About “80 per cent of the energy, technology, finance and policy needed to make the transition to a low carbon economy is already in place”, according to Mark Kenber, chief executive of The Climate Group.

Speaking at the group’s tenth annual conference in London, Kenber said that the transition to a “clean revolution” was a “no-brainer for any smart business or political leader”.

“The global clean-tech market is already worth over $2.5 trillion and will grow to more than $5 trillion within the next 10 years – about the same as the GDP of Germany and France combined.”

Kenber also unveiled a range of clean-tech initiatives, including plans to recruit more companies to commit to a 100 per cent renewables target by 2020, a programme to enable access to clean energy in rural India and a major summit in China to promote networking among global clean-tech businesses.

A host of international political leaders and energy ministers used the stage at the conference to stress their commitment to a future of low carbon energy.

UK Energy Secretary Ed Davey said that “there is a huge business opportunity for those who grasp the green mantle”.

“For a business to gamble that climate change won’t happen just doesn’t make commercial sense. No boardroom worth its salt can avoid making the long-term risk assessments climate change threats require.”

Scotland’s First Minister Alex Salmond said that renewable energy targets “aren’t just good for the environment, they’re good for the economy. They provide certainty for business and investors. Billions of pounds are being invested in infrastructure, and thousands of jobs are being created.”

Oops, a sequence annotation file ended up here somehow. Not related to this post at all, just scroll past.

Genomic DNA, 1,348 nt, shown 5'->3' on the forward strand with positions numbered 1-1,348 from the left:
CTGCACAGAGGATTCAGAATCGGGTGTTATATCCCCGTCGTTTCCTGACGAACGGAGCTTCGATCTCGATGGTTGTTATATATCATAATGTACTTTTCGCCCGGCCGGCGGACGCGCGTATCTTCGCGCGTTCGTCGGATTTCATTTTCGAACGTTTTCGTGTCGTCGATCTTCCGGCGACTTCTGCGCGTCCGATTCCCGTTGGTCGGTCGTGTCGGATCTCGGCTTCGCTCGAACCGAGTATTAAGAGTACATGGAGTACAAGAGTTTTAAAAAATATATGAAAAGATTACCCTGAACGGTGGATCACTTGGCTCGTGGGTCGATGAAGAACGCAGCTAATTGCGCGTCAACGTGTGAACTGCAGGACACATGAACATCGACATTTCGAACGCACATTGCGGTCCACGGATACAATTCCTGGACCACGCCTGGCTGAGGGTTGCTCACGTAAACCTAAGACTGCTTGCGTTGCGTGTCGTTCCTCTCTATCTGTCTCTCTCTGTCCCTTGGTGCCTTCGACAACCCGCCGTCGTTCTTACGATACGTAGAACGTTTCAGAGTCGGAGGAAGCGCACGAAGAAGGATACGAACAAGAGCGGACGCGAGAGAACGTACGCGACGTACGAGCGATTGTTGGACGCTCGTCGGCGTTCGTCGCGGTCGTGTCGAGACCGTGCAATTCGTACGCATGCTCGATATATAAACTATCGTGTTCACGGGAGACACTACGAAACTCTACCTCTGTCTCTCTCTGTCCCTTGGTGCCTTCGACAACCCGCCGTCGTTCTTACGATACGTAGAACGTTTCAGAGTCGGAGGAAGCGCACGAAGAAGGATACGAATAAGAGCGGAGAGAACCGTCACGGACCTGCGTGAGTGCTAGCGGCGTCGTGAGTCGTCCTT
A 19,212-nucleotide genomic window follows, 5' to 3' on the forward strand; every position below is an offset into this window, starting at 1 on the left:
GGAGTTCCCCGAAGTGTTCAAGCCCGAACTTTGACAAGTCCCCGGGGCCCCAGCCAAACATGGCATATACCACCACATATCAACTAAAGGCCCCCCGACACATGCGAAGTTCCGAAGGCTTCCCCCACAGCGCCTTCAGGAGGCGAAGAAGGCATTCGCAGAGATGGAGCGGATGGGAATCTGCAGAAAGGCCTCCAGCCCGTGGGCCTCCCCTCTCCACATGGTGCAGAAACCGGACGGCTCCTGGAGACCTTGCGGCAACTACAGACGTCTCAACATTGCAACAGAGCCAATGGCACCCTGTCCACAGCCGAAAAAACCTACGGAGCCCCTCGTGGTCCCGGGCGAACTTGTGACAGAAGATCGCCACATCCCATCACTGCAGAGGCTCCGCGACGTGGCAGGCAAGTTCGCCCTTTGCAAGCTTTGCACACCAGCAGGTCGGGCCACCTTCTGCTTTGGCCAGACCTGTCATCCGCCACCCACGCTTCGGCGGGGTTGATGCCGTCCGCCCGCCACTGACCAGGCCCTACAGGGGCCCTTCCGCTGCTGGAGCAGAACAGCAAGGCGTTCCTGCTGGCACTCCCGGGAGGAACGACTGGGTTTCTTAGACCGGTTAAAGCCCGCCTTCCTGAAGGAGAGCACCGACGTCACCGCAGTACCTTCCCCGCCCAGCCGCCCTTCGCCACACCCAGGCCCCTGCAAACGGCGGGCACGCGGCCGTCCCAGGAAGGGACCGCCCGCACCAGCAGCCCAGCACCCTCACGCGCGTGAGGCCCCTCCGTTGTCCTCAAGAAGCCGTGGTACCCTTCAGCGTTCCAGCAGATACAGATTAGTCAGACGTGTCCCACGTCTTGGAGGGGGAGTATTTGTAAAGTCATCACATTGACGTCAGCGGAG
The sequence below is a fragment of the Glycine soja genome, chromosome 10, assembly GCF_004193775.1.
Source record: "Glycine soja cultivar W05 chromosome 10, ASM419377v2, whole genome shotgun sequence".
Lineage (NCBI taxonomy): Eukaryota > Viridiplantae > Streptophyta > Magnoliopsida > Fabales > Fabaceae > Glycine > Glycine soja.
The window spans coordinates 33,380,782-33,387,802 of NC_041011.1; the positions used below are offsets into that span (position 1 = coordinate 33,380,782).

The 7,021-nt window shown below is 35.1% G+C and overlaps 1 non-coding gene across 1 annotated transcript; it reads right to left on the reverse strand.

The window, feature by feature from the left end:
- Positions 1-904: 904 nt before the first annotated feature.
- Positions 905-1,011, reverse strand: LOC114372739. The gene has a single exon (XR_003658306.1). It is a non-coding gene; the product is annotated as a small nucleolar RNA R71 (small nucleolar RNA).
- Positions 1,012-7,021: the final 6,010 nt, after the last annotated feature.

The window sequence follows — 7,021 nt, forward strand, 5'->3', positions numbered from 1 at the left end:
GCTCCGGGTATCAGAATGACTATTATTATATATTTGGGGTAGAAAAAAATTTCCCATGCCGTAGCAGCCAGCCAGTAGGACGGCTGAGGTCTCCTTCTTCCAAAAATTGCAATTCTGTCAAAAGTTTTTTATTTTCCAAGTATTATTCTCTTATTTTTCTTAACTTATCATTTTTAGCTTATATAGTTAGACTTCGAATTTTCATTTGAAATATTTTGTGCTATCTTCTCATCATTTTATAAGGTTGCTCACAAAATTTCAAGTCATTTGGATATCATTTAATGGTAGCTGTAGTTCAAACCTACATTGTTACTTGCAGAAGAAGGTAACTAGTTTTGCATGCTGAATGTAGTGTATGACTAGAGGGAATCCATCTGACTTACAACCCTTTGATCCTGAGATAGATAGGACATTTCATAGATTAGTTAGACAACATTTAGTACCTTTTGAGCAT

China’s Ambassador to London, HE Liu Xiaoming, said that ‘eco-civilisation’ was the new guiding principle behind China’s current economic strategy, and that international collaboration and consensus was needed around low carbon economic growth. He also China was poised to unveil how it proposed to work with international partners in support of the Paris 2015 climate treaty negotiations.

And Suresh Prabhu, a former energy minister for India, said that his country had huge potential as an emerging market for the low carbon economy and stressed that to reap the rewards offered by green energy, India needs to “take a proactive leadership role”.

“There is incredible potential for India to become a hub for low carbon initiatives that will create jobs, lift people out of poverty, and increase access to education and health services for millions.”